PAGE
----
Ten movies have been chosen to be screened in the first ten days of the lunar month of Muharram, during which Shia Muslims commemorate the martyrdom anniversary of Imam Hussein (AS) and his companions who were killed in 680 CE in Karbala in the course of their valiant stand against the injustices of the oppressive Umayyad dynasty.
The program, which is open to the general public, commenced by screening Shahram Asadi's 1995 movie ''The Fateful Day'', which is an adaptation of a play by Bahram Beizai about a story set during Ashura.
A Christian converts to Islam for the love of a Muslim girl. At the wedding, he hears voices calling for help. He leaves the ceremony and takes a journey to Karbala, but he arrives the end of the Battle of Karbala after the martyrdom of Imam Hussein (AS) and his companions.
The program will go on with “Never”, a movie composed of four episodes, each one recounting stories on the Ashura culture in the modern world.
The film was directed by Hadi Naiji, Danesh Eqbashavi, Ruhollah Hejazi and Hadi Moqaddamdoost in 2016.
Rasul Mollaqolipur’s acclaimed movie “Flying in the Night” will be screened on the third day.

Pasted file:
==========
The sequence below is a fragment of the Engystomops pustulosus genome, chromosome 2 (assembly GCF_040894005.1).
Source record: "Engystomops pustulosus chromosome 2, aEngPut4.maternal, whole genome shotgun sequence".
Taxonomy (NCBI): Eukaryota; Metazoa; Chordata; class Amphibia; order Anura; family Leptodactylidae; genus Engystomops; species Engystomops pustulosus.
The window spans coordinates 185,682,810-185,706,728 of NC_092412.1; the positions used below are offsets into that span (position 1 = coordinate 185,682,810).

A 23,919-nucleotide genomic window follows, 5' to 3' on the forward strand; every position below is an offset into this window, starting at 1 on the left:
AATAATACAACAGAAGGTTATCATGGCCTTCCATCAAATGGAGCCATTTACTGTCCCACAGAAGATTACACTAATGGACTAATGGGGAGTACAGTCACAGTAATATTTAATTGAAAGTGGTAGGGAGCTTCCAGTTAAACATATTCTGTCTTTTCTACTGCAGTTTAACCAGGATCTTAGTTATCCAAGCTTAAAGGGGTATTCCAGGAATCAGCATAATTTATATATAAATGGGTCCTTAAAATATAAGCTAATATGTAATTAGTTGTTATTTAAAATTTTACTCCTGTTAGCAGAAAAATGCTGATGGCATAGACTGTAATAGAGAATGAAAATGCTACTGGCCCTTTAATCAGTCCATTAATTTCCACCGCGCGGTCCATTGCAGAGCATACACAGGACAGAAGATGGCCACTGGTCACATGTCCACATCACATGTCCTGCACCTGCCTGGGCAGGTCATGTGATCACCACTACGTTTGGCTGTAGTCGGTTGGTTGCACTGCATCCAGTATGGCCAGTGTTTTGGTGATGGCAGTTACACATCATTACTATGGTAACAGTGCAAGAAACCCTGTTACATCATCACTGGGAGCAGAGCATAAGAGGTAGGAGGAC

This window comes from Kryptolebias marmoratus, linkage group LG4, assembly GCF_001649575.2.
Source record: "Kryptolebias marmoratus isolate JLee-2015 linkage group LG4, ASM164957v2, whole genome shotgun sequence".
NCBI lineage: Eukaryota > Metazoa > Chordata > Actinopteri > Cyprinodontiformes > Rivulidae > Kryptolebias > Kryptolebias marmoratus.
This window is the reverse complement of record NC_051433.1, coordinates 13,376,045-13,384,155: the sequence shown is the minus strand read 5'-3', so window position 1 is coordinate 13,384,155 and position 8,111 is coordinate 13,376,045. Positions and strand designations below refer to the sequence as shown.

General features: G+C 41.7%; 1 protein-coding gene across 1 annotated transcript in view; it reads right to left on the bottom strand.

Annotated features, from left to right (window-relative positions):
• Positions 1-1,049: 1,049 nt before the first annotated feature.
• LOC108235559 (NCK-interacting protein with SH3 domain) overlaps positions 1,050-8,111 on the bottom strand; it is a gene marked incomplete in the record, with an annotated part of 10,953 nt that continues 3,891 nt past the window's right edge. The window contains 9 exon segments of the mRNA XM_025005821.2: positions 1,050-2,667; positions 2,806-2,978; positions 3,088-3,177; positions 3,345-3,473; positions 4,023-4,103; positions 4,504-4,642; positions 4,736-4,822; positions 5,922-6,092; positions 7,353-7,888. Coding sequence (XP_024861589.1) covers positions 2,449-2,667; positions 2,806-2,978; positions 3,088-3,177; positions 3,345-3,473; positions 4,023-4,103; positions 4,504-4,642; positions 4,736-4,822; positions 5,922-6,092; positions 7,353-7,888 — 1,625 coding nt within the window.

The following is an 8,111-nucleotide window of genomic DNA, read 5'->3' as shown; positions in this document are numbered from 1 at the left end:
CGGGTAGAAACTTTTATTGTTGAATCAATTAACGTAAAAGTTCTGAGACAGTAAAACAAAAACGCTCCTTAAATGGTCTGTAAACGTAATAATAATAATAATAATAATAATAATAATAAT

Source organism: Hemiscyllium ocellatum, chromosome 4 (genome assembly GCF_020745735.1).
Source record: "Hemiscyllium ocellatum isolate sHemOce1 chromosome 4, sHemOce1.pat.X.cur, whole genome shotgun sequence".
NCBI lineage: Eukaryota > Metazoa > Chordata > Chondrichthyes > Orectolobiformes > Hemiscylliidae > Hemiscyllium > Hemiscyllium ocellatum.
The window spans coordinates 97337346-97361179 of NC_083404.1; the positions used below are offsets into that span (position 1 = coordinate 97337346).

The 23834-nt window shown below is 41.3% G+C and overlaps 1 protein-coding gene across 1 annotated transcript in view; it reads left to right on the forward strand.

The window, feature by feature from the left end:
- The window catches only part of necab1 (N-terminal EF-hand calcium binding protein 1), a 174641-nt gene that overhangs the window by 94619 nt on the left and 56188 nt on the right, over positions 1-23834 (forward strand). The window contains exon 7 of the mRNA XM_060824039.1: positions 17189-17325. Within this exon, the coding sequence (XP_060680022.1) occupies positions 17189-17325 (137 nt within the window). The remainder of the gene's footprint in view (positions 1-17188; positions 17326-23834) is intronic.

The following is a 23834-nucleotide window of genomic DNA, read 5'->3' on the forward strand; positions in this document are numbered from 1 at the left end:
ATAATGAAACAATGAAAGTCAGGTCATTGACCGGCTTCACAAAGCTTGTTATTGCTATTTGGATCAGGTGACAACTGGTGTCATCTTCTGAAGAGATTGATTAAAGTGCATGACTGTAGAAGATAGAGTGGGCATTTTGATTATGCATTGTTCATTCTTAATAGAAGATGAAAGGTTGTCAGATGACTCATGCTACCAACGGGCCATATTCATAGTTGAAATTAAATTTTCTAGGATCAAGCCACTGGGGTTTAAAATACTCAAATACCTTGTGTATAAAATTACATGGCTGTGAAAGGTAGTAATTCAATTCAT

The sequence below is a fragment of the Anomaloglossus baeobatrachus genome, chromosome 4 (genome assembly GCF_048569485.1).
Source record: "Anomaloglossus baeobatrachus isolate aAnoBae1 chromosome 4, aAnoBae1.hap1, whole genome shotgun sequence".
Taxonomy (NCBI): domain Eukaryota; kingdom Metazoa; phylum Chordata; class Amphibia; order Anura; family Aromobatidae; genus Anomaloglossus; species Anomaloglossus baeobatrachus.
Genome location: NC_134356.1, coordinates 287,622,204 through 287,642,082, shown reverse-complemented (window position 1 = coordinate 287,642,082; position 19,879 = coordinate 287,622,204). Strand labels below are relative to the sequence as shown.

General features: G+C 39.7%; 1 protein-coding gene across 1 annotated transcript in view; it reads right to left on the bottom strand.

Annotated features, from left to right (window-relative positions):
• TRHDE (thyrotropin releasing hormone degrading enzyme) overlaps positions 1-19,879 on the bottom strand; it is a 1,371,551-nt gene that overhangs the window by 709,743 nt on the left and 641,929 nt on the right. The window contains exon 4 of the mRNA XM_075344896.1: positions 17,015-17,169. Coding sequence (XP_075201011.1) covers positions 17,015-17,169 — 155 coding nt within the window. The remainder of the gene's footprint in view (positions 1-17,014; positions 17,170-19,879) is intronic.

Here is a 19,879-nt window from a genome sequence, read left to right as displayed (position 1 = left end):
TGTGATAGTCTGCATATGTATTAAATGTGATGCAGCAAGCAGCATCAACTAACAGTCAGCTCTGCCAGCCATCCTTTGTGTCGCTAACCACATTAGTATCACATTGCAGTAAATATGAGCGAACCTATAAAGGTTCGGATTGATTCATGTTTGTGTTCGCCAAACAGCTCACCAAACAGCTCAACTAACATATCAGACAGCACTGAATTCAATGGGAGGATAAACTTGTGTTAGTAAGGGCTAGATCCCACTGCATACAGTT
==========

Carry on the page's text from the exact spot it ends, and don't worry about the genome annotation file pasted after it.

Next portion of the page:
The winner of the best film Crystal Simorgh at the 1986 Fajr International Film Festival centers on an Iranian battalion that is surrounded by the enemy during the 1980-1988 Iran-Iraq war.
The battalion’s connection to the headquarters is cut off. Four soldiers are selected to go to the headquarters to bring help, and three of them are martyred. The commander decides to prepare water for the injured soldiers, but he is also martyred. Auxiliary forces arrive, fight against the enemy, and save the other remaining soldiers.
The lineup also features Mollaqolipur’s “Horizon”, which also tells a story from the Iran-Iraq war.
Dariush Yari’s documentary “Geography of a History” will also be screened. The film chronicles the journey of Imam Hussein and his household from Medina to Mecca and then to Kufa, which resulted in the Battle of Karbala.
The museum also will screen “Evening of the 10th Day” by Mojtaba Raei, “Incurable Wounds” by Kianush Dalvand, “Ziba and I” by Fereidun Hassanpur, “Red Robin” by Parviz Sheikh-Tadi, and “White Wings” by Mehdi and Nasser Hashemi.
An exhibition entitled “Cinema and Muharram” is also showcasing the films’ posters and stills on the sidelines of the program.